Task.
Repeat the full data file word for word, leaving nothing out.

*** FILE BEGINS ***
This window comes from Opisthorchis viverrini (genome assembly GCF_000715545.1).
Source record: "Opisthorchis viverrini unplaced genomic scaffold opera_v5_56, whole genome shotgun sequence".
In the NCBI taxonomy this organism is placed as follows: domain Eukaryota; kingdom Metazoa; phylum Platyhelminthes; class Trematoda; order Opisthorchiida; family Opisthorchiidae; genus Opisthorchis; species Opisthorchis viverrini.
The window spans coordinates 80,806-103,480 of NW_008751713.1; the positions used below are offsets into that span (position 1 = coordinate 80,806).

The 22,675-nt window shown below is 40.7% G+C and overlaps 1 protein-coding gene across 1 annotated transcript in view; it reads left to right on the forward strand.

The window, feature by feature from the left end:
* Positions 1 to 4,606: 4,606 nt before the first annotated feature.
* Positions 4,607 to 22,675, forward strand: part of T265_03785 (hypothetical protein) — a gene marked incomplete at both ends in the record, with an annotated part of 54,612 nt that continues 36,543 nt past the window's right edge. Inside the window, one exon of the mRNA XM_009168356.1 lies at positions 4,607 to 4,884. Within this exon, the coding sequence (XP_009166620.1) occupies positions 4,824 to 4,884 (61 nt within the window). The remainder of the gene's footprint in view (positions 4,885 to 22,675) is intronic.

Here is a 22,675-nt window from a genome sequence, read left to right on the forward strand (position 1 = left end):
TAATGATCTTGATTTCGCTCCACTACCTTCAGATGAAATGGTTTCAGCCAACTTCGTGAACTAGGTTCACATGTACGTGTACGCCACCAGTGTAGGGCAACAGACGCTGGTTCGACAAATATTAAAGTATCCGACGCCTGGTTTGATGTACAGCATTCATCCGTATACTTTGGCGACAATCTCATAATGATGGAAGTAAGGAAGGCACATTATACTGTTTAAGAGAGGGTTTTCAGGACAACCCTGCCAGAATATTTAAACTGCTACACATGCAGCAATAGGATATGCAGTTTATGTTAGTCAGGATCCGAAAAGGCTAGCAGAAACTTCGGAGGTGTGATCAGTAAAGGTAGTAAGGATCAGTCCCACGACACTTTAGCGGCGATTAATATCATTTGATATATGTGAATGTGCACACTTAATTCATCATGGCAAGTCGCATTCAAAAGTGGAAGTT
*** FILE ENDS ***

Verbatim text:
This window comes from Opisthorchis viverrini (genome assembly GCF_000715545.1).
Source record: "Opisthorchis viverrini unplaced genomic scaffold opera_v5_56, whole genome shotgun sequence".
In the NCBI taxonomy this organism is placed as follows: domain Eukaryota; kingdom Metazoa; phylum Platyhelminthes; class Trematoda; order Opisthorchiida; family Opisthorchiidae; genus Opisthorchis; species Opisthorchis viverrini.
The window spans coordinates 80,806-103,480 of NW_008751713.1; the positions used below are offsets into that span (position 1 = coordinate 80,806).

The 22,675-nt window shown below is 40.7% G+C and overlaps 1 protein-coding gene across 1 annotated transcript in view; it reads left to right on the forward strand.

The window, feature by feature from the left end:
* Positions 1 to 4,606: 4,606 nt before the first annotated feature.
* Positions 4,607 to 22,675, forward strand: part of T265_03785 (hypothetical protein) — a gene marked incomplete at both ends in the record, with an annotated part of 54,612 nt that continues 36,543 nt past the window's right edge. Inside the window, one exon of the mRNA XM_009168356.1 lies at positions 4,607 to 4,884. Within this exon, the coding sequence (XP_009166620.1) occupies positions 4,824 to 4,884 (61 nt within the window). The remainder of the gene's footprint in view (positions 4,885 to 22,675) is intronic.

Here is a 22,675-nt window from a genome sequence, read left to right on the forward strand (position 1 = left end):
TAATGATCTTGATTTCGCTCCACTACCTTCAGATGAAATGGTTTCAGCCAACTTCGTGAACTAGGTTCACATGTACGTGTACGCCACCAGTGTAGGGCAACAGACGCTGGTTCGACAAATATTAAAGTATCCGACGCCTGGTTTGATGTACAGCATTCATCCGTATACTTTGGCGACAATCTCATAATGATGGAAGTAAGGAAGGCACATTATACTGTTTAAGAGAGGGTTTTCAGGACAACCCTGCCAGAATATTTAAACTGCTACACATGCAGCAATAGGATATGCAGTTTATGTTAGTCAGGATCCGAAAAGGCTAGCAGAAACTTCGGAGGTGTGATCAGTAAAGGTAGTAAGGATCAGTCCCACGACACTTTAGCGGCGATTAATATCATTTGATATATGTGAATGTGCACACTTAATTCATCATGGCAAGTCGCATTCAAAAGTGGAAGTT